New 2018 Kia Rio Sedan
Kia Rio Sedan
The Kia Rio is more refined and efficient and filled with more safety and tech than ever before, reinforcing its status as a value champion.
2018 Kia Rio Pricing
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2018 Kia Rio KBB Expert Review
The value-packed 2018 Kia Rio, available as a sedan or 5-door hatchback, boasts a larger interior than its diminutive size would suggest, a generous serving of tech-savvy features and the best warranty in the segment. The Rio is a more substantial car than its sub-$15,000 base price would suggest, and its options list includes items that you'd normally find on cars costing significantly more. All-new for 2018, the Rio is bolstered by an attractive, quiet interior, a comfortable ride, and an expansive array of safety features. An underappreciated car in the subcompact group, the Rio is poised to take on segment standouts like the Honda Fit, Nissan Versa (and Note), Ford Fiesta and Toyota Yaris.
You'll Like This Car If...
For city dwellers, the Kia Rio offers an appealing mix of good fuel economy, good looks and lots of value, while making it much easier to deal with snug parking spaces. The Rio also boasts a fantastic warranty, Apple CarPlay/Android Auto compatibility and safety features including autonomous emergency braking.
You May Not Like This Car If...
If your goal is to find a low-priced fuel-sipper, the Rio does the job, but you can find better fuel economy elsewhere. The Rio also lacks a hybrid or electric option. There are also subcompact cars that offer a more sporting attitude.
What's New for 2018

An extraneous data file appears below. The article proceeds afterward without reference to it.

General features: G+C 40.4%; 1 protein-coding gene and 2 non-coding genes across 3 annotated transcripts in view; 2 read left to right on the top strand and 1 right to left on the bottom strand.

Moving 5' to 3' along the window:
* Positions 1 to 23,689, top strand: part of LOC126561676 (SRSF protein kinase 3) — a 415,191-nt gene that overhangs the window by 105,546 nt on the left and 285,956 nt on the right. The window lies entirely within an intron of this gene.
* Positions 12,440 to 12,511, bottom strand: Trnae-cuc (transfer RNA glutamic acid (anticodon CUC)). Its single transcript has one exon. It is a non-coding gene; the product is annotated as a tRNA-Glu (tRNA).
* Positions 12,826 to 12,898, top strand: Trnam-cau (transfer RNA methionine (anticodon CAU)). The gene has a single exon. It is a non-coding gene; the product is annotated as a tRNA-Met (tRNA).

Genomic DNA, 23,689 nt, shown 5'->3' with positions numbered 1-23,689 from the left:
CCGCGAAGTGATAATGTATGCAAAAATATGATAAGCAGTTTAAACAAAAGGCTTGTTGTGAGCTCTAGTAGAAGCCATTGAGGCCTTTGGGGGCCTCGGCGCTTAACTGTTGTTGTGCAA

Kia's subcompact sedan and hatchback are all-new for 2018, riding on a new, larger platform with a new body. The redesigned interior is more upscale, and the Rio also has an expanded suite of safety features.
Thanks to a new platform and suspension, the longer, lower, wider Kia Rio feels more planted and confident than in the past and has more poise than you might expect for its size and price. The newly redesigned cabin is smartly laid out, is roomier than the car's size would suggest, and is available with features you'd expect to find at a higher price point. The Rio is available with one engine and either a 6-speed manual or 6-speed automatic. The Rio used every ounce of the engine's 130 horsepower and 119 lb-ft of torque, and did fine accelerating onto the freeway. This isn't a ton of power, but the benefit is better fuel economy. Considering this is a commuter car, getting mpg as good as 29 in the city and 37 on the highway will offer a bigger benefit than high horsepower in the long run.
It's easy to stay connected in the Rio, with available features like a 7-inch display to run Apple CarPlay or Android Auto. Sirius satellite radio is standard, Bluetooth and a rearview camera are available, and there's a USB jack and optional charger.
The Kia Rio is one of the least expensive cars to offer Autonomous Emergency Braking. There's also a long list of safety features that are standard across the board. Six airbags, hill-start assist, vehicle-stability management and tire-pressure monitoring are included on every Rio.